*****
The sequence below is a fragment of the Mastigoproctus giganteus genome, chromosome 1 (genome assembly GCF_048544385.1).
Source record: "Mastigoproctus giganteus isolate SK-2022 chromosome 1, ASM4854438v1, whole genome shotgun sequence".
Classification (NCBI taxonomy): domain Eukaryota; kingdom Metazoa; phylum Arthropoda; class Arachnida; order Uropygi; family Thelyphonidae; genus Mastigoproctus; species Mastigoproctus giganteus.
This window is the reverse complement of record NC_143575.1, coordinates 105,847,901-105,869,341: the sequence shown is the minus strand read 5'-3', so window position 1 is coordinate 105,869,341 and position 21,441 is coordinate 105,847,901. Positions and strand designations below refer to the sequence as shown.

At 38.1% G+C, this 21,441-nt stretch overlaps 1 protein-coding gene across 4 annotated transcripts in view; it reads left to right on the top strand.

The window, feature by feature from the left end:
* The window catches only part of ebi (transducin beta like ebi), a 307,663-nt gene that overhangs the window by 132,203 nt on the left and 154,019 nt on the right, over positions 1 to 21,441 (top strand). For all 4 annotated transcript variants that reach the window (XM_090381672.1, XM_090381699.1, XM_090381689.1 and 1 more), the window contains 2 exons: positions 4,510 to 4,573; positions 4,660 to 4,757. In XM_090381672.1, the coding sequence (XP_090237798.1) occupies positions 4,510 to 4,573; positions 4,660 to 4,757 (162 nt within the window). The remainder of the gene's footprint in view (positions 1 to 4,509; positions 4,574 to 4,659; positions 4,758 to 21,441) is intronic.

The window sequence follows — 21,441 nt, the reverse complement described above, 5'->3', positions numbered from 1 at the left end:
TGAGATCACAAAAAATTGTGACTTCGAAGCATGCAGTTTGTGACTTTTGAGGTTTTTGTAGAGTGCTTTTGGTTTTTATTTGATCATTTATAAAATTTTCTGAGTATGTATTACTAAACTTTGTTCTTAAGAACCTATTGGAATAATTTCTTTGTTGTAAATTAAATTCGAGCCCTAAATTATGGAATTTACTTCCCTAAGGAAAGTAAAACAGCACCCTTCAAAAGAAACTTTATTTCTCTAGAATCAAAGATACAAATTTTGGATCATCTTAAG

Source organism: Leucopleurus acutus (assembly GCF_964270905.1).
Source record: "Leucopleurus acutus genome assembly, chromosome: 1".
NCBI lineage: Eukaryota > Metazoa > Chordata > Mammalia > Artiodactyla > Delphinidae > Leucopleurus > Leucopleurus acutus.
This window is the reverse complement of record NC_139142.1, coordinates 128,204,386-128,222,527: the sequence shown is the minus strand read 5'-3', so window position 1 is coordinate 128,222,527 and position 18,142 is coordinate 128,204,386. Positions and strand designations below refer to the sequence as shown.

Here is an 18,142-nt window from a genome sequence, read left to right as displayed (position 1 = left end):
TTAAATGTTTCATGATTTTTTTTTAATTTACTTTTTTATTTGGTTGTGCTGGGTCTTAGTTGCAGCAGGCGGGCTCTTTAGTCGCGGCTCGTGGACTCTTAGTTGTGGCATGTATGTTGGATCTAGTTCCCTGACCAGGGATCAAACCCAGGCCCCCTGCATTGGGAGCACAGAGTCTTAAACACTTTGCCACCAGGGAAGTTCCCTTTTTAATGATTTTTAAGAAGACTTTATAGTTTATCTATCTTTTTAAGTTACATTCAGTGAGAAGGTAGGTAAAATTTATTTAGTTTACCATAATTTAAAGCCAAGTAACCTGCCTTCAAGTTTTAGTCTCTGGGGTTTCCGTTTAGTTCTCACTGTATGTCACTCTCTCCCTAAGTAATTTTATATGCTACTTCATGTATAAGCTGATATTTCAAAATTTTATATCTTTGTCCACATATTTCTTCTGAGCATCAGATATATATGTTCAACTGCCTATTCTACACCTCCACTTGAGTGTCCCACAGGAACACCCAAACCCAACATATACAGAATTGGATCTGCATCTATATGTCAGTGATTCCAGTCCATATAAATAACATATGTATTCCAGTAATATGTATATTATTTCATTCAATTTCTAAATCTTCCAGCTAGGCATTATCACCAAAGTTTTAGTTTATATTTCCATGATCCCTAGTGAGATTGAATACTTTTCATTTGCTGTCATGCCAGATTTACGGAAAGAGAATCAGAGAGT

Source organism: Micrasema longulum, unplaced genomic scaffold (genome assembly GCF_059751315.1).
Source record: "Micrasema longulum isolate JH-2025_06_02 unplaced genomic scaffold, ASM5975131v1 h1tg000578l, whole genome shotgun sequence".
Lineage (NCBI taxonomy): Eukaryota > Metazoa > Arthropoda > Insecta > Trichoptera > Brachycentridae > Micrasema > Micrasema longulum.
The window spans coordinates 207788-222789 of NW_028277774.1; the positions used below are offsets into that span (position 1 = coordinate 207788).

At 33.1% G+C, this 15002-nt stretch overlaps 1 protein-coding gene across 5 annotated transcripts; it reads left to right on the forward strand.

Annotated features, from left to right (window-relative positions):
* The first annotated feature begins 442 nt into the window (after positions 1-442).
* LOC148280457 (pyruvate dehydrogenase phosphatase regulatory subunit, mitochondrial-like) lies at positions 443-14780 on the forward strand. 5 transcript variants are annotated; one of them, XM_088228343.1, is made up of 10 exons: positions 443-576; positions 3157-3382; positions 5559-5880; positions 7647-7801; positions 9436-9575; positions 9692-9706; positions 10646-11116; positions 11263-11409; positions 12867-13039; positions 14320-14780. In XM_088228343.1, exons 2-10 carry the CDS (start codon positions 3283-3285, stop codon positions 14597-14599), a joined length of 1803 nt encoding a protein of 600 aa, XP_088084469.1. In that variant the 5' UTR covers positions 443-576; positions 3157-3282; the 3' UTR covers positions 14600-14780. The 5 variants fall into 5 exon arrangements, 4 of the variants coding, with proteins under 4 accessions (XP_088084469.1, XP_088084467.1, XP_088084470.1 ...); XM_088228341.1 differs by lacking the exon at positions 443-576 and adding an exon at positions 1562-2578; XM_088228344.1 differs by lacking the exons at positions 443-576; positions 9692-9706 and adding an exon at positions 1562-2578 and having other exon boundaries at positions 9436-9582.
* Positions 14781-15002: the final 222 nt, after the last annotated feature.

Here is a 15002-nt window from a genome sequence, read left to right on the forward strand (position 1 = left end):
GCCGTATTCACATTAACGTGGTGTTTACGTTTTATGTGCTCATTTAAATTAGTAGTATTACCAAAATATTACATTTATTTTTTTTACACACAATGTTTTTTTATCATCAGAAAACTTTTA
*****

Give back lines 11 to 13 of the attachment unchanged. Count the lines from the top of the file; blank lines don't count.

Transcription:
Source record: "Leucopleurus acutus genome assembly, chromosome: 1".
NCBI lineage: Eukaryota > Metazoa > Chordata > Mammalia > Artiodactyla > Delphinidae > Leucopleurus > Leucopleurus acutus.
This window is the reverse complement of record NC_139142.1, coordinates 128,204,386-128,222,527: the sequence shown is the minus strand read 5'-3', so window position 1 is coordinate 128,222,527 and position 18,142 is coordinate 128,204,386. Positions and strand designations below refer to the sequence as shown.